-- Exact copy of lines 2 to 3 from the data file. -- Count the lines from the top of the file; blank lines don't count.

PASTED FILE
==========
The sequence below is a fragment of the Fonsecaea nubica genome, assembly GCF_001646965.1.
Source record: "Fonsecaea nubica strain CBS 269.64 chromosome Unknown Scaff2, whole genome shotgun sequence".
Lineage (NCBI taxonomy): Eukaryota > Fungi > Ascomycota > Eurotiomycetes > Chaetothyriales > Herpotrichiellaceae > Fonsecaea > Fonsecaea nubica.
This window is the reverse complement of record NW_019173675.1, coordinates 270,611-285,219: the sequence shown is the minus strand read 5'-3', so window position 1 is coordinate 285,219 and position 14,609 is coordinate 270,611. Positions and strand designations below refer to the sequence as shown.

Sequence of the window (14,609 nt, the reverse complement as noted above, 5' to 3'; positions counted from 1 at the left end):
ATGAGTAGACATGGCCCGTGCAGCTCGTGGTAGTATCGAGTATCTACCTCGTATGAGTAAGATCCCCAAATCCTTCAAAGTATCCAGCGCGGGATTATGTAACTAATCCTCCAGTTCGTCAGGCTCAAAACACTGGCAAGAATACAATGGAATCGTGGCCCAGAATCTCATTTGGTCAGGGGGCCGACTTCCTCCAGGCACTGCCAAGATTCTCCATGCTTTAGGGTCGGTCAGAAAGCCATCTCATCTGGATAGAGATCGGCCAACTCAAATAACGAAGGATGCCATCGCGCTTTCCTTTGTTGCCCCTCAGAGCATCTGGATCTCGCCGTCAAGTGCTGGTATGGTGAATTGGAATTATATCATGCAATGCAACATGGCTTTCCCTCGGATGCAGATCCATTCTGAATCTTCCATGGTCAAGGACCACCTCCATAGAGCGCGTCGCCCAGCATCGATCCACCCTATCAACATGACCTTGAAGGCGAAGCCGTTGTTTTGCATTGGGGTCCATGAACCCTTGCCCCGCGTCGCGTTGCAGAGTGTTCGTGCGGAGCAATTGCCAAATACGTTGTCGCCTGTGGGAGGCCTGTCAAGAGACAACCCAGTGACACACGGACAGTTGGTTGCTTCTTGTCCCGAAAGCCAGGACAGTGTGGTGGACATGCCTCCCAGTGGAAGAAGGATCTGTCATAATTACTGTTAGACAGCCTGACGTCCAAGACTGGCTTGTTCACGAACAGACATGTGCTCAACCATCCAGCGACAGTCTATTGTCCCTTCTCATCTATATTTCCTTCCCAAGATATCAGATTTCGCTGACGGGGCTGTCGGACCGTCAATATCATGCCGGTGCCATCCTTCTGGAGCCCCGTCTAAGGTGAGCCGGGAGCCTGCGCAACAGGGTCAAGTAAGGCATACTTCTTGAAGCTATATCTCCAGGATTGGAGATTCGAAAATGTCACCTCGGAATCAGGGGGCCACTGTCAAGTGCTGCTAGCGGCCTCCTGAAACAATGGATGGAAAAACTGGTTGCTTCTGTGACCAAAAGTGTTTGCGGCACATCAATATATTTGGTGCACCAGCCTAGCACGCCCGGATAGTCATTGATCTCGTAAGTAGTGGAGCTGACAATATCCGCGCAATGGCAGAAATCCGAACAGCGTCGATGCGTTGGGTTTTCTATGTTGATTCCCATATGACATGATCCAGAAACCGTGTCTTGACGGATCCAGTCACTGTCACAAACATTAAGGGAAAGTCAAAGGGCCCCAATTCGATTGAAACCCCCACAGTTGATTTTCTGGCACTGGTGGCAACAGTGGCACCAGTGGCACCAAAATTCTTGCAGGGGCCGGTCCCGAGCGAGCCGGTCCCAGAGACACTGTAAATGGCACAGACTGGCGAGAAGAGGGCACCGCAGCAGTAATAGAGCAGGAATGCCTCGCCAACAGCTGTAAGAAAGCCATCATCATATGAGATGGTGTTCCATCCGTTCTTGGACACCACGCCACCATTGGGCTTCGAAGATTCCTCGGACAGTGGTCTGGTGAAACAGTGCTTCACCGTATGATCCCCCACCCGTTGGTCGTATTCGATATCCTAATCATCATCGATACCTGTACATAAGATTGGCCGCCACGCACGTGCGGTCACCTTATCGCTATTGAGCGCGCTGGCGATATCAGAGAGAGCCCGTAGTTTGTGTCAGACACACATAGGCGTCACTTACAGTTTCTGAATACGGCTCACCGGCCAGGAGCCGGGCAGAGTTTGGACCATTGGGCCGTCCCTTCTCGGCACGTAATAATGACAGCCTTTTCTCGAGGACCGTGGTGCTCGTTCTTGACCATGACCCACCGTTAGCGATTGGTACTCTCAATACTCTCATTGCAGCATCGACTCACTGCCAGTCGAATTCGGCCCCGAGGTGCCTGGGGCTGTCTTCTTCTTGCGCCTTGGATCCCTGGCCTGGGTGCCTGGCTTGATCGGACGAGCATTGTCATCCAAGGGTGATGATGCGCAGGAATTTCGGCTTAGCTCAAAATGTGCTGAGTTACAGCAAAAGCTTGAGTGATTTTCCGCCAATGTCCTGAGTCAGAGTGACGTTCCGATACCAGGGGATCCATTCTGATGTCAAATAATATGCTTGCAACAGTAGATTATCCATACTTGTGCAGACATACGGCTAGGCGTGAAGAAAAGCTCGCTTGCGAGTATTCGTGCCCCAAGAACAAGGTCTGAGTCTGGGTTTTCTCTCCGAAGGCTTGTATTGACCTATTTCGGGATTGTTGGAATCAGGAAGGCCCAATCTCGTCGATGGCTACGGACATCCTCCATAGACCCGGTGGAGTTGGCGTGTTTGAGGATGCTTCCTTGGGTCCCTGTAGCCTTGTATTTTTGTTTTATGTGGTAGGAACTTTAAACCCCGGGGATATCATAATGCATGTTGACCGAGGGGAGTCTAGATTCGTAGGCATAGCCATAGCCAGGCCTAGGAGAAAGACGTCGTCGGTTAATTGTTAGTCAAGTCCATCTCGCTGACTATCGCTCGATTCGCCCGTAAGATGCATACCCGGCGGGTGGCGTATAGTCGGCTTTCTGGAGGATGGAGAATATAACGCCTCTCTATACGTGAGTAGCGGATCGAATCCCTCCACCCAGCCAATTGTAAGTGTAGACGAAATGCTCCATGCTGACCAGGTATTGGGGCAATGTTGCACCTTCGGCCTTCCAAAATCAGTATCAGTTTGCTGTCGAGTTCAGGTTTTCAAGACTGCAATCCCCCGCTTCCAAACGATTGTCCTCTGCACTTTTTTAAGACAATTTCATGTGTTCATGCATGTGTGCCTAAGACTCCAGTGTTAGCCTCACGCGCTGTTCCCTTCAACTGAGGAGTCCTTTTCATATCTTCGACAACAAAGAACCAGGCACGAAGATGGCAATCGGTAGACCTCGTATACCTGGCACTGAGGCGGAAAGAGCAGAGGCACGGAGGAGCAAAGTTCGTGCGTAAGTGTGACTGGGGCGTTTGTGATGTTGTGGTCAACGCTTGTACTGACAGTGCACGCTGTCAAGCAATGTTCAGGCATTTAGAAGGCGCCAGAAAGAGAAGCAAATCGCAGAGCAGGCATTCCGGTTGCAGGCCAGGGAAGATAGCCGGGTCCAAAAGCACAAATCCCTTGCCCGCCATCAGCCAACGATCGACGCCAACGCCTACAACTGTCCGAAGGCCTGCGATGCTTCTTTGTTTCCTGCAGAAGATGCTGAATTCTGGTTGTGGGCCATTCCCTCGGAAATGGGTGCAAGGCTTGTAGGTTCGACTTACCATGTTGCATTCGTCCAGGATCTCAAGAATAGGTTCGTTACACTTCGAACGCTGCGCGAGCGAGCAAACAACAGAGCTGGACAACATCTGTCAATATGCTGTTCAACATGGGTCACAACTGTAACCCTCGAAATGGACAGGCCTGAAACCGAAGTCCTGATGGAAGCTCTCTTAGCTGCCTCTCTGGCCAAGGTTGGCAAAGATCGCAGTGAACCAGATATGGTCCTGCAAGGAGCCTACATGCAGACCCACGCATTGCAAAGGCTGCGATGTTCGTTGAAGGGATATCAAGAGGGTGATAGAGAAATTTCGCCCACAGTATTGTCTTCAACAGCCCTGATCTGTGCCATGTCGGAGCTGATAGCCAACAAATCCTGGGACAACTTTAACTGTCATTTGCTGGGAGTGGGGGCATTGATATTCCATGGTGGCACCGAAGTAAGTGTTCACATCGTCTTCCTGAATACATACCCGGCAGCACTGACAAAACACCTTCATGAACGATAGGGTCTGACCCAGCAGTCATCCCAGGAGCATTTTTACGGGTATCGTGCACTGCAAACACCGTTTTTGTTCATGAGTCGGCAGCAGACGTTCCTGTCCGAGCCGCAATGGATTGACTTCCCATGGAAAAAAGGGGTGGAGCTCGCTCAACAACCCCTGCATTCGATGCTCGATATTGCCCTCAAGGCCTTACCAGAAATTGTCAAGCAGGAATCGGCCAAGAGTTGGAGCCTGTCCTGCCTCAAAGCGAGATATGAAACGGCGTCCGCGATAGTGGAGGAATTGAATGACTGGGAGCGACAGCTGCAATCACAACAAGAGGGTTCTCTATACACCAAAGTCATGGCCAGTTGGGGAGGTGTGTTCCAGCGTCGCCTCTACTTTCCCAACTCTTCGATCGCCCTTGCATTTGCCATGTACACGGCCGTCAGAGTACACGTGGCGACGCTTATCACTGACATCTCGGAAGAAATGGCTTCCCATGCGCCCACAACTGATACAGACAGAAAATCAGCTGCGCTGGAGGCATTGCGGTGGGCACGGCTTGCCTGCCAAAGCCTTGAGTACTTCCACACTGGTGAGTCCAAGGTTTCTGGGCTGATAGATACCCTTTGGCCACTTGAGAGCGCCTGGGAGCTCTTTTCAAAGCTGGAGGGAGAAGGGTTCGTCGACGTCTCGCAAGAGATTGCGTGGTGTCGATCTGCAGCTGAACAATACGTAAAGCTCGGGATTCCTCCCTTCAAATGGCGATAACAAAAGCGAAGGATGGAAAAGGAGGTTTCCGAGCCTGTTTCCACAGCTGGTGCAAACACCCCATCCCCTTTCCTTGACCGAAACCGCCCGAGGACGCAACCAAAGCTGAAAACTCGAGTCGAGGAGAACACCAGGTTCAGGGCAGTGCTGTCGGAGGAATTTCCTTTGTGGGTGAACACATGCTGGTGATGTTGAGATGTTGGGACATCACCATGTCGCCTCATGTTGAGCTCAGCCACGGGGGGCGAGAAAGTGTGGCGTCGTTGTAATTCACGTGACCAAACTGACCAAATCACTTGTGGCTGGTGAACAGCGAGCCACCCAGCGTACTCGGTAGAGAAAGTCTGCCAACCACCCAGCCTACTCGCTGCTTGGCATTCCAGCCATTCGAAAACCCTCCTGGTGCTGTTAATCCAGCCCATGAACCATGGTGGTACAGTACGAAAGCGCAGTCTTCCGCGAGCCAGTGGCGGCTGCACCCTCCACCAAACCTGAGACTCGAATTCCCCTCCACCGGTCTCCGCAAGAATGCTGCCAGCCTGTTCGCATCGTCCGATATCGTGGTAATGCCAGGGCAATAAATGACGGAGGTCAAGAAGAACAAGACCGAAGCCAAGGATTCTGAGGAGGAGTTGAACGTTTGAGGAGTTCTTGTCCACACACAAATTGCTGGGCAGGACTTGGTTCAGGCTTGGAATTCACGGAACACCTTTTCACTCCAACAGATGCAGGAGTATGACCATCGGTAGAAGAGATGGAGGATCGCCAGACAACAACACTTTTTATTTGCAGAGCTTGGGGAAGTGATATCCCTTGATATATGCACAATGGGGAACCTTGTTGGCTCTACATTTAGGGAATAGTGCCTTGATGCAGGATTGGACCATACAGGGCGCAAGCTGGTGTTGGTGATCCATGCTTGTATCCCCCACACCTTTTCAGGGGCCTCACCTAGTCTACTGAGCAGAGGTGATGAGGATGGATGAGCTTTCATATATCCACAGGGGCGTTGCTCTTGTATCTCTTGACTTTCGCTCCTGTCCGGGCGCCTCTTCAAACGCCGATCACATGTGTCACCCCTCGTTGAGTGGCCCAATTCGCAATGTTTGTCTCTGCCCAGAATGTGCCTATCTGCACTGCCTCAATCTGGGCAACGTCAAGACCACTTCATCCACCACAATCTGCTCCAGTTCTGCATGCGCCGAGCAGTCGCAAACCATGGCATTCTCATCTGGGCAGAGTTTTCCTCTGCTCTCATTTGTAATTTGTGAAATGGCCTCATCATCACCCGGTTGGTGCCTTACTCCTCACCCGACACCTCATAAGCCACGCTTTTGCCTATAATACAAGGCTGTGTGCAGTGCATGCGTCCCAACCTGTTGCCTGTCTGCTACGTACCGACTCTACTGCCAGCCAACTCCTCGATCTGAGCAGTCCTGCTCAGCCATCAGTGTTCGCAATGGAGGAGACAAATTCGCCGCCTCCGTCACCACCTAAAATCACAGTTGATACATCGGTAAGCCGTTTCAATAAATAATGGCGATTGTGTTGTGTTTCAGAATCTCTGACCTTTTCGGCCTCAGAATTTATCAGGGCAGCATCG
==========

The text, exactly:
Source record: "Fonsecaea nubica strain CBS 269.64 chromosome Unknown Scaff2, whole genome shotgun sequence".
Lineage (NCBI taxonomy): Eukaryota > Fungi > Ascomycota > Eurotiomycetes > Chaetothyriales > Herpotrichiellaceae > Fonsecaea > Fonsecaea nubica.